Sunday, April 29, 2018

Eric Seddon's Hot Club: Bootlegs from the Bop Stop CD now available for order in the USA!

We're happy to announce the release of our new CD--Eric Seddon's Hot Club: Bootlegs from the Bop Stop! The album features four traditionals spiritual and six originals by me, including my tribute to the late Acker Bilk, 'Goodbye, Bowler Hat.'

This disc documents the band's 2017 Historical Jazz Clarinet Concert Series at one of Cleveland's most important jazz clubs. The Bop Stop is renowned for its stellar sound and discerning jazz audiences. We were grateful to play a six concert 'Trad Jazz Invasion' last Fall, and some of the bootlegs that came out of it (from the acoustic perspective of the audience rather than multi-tracked and mixed) were so energetic and typical of our live shows we wanted to release them as an album. On a personal note, I wanted my first album to represent reality--each tune a single take, capturing real sound, including any rawness or roughness to the playing. This isn't airbrushed, but the real thing--natural music. I hope you like it as much as we enjoyed making it. 

You can order your copy of the album from my website--click here and scroll down to the album, where you'll find the information. Note: we only ship within the USA.

Monday, April 16, 2018

Feedspot Ranks The Jazz Clarinet in the Top 50 Jazz Blogs and the Top 20 Clarinet Blogs on the Planet!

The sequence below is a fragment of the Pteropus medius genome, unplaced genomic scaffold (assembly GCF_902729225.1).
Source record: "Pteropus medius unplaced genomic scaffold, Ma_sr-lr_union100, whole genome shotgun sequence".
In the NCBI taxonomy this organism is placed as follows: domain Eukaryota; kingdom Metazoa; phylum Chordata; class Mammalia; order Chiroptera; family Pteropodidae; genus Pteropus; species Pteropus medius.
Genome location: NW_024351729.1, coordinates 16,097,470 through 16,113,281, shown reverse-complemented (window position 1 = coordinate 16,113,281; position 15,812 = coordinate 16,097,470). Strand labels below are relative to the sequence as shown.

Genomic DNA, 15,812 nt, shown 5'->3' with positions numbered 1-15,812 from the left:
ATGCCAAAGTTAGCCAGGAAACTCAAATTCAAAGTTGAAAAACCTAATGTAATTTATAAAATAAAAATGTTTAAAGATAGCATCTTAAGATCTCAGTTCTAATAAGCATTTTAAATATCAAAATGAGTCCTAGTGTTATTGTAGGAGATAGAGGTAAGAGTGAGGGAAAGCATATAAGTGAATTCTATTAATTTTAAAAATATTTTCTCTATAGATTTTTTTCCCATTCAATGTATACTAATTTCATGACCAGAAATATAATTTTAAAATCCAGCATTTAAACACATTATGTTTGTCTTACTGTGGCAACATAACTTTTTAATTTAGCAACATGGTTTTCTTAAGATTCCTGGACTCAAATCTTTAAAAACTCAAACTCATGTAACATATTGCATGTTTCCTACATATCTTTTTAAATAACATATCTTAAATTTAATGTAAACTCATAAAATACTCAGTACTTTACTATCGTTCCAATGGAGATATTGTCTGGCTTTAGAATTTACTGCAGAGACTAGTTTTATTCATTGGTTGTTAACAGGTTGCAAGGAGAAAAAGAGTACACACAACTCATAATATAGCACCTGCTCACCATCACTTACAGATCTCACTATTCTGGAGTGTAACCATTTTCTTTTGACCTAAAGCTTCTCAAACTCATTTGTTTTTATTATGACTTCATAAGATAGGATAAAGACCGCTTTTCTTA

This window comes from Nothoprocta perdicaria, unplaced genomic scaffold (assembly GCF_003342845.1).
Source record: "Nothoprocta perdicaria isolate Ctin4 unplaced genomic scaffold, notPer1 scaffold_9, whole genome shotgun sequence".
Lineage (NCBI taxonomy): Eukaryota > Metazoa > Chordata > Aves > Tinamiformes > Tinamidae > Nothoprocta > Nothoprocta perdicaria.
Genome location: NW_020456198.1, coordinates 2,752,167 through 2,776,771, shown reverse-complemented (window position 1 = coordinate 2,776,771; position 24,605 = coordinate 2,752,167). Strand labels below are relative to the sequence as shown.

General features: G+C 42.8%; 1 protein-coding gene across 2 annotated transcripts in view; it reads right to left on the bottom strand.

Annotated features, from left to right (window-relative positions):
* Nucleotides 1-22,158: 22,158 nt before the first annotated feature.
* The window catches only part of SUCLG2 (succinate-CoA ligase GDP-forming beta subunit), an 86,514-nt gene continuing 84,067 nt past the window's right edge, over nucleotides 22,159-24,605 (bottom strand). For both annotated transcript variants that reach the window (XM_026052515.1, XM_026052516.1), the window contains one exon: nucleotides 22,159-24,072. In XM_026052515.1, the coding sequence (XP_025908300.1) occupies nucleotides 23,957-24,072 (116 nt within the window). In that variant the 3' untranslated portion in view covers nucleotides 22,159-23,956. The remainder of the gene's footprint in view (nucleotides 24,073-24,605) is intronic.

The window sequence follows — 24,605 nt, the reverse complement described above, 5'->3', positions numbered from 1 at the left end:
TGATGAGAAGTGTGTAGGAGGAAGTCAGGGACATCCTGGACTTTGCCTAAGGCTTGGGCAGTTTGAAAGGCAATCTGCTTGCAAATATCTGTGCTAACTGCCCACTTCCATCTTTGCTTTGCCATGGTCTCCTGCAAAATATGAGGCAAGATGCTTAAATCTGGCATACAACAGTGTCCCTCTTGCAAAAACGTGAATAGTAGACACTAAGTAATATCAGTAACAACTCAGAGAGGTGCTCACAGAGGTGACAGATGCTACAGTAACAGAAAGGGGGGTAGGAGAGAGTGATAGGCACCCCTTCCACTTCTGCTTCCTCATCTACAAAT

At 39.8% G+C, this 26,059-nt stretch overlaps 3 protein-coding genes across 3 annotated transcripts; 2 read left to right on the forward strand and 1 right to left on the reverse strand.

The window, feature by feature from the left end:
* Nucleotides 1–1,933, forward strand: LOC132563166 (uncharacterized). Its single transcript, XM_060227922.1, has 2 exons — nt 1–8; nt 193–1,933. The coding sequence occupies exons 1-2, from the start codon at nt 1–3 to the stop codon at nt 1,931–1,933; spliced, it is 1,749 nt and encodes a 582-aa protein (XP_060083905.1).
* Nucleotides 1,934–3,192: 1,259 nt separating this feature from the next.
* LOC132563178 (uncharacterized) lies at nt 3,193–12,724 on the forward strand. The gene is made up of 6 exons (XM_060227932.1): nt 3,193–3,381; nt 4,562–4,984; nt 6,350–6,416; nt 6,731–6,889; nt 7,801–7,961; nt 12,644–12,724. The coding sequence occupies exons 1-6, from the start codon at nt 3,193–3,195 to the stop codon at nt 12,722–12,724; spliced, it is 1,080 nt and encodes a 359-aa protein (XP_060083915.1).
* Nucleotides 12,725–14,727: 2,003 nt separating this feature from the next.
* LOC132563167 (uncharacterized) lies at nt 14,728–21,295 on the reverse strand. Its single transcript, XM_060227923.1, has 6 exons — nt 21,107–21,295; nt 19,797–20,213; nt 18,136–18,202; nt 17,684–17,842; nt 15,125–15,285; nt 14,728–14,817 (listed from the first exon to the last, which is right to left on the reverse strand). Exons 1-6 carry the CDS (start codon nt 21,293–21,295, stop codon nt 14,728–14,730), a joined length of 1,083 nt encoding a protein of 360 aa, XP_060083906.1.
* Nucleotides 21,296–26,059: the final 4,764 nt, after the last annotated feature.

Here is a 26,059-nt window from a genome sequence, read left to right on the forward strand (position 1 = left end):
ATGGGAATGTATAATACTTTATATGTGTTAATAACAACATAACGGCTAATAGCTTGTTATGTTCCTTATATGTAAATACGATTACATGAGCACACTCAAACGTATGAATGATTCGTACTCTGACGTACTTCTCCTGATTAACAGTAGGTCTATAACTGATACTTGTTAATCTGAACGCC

I'd like to thank the folks at Feedspot for recognizing The Jazz Clarinet in their Top 20 Clarinet Blogs on the Planet.  Since last year they have also listed this blog on their Top 50 Jazz Blogs on the Planet as well, making this doubly gratifying. 

From what I can tell, Feedspot's rankings have to do with several criteria, not the least of which is traffic and readership. So thank you to everyone who reads The Jazz Clarinet--without you, this blog would have been abandoned long ago. Instead, because of the thousands of hits this blog gets each month, I've been blessed to come into contact with many people around the globe. Amateur enthusiasts have contacted me with questions, other professionals have thanked me for bringing attention to a sometimes neglected history, and I've heard at least a couple of rather high profile recording artists reference ideas first published here. All of this is inspiring, and keeps me returning to the blog even when my performance schedule is very busy .

My goal, early on, was to raise the profile of this important instrument in jazz. In many ways the initial impetus for this blog was negative--given by a college professor who, when I was a student, suggested the clarinet wasn't really a jazz instrument. Reacting to this, and then mulling it over again after completing a Masters degree in Music History, it occurred to me that our reading of jazz history was probably too restrictive: most jazz critics and historians seemed to unconsciously presuppose one style immediately superseded the previous contributions to the art form--not only in approach but in value. Other, older branches of music history didn't seem to have this problem--at least not to such a pronounced degree. German musicologists, for instance, didn't generally suggest Mozart or Bach were obsolete or too primitive simply because Beethoven or Wagner had composed after them. More often, they celebrated a range of accomplishments even while acknowledging the development of forms, systems, and musical knowledge. My hope was to introduce this sort of perspective more steadily into discussions of jazz history, to recover some overlooked or neglected treasures.